LONDON/WASHINGTON: The US is the biggest market in the world in terms of adspend per capita, followed by Australia and Austria rather than nations with higher overall expenditure, according to Warc's World Ad Trends.

These comparative country figures are based on Purchasing Power Parities, a system that uses the US dollar as a base point, and eliminates the different price levels between countries that typically result from currency conversion.

According to World Ad Trends, total advertising revenue levels in America reached $158.5 billion (€107.0bn; £96.2bn) in 2008, down by 6.3% year-on-year, with China on $57.1bn, up by 16.4% on an annual basis.

By contrast, figures in Japan were off by 4.5%, to $41.9bn, a decline that moderated to 0.2% in Germany, on $28.6bn, but rose to 3.2% in the UK, on $26.8bn.

Brazil, France, Italy, Canada and Australia made up the top ten by adspend, with values peaking at $20.9bn in the Latin American country, and falling to $11.2bn for the final member of this group.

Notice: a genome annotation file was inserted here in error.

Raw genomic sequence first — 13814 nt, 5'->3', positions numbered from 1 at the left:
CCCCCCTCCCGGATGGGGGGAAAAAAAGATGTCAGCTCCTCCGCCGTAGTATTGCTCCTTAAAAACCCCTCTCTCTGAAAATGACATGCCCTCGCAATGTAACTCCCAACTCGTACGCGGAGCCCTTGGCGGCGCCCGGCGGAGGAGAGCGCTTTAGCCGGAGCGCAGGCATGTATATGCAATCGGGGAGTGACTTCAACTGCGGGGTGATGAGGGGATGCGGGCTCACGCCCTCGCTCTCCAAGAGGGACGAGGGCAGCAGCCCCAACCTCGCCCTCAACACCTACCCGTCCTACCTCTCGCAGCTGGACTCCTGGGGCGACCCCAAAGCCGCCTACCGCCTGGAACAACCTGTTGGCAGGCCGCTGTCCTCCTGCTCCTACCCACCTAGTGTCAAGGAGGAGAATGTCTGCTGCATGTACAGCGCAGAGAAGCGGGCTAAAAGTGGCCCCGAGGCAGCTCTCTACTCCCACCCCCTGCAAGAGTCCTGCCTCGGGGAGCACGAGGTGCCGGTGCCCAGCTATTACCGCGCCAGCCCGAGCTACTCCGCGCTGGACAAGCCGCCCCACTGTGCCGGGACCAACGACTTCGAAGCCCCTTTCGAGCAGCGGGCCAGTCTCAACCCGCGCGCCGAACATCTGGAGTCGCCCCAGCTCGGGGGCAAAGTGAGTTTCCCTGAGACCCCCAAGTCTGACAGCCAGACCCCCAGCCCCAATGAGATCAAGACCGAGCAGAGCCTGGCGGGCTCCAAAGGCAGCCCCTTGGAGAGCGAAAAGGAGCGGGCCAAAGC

When ranked in terms of Purchasing Power Parities, the US retained the top spot on this measure, with a PPP total of 158.5 billion in 2008, followed by Japan, on 37.2 billion, Germany, on 22.9 billion, the UK, on 22.2 billion, and France, on 12.8 billion.

Mexico was in sixth, on 11.9 billion, ahead of Italy and Canada, which both posted scores of over 10 billion, while Spain and Australia closed out the top ten, on 9.3 billion and 8.9 billion respectively.

In terms of adspend per capita, however, Australia climbed to second place, on a PPP total of 423.7, behind only the US, on 461.6 overall.

Austria was in third, on 405.9, with Ireland on 377.6, and the UK on 361.8, indicating that this metric provides a highly different insight compared with the raw spending figures.

By contrast, Japan was three places outside the top ten, on 292.5, with China not even making the top 25, leaving it behind much smaller nations like Greece and Finland.

Warc subscribers can access all the data from World Ad Trends here.

Data sourced from Warc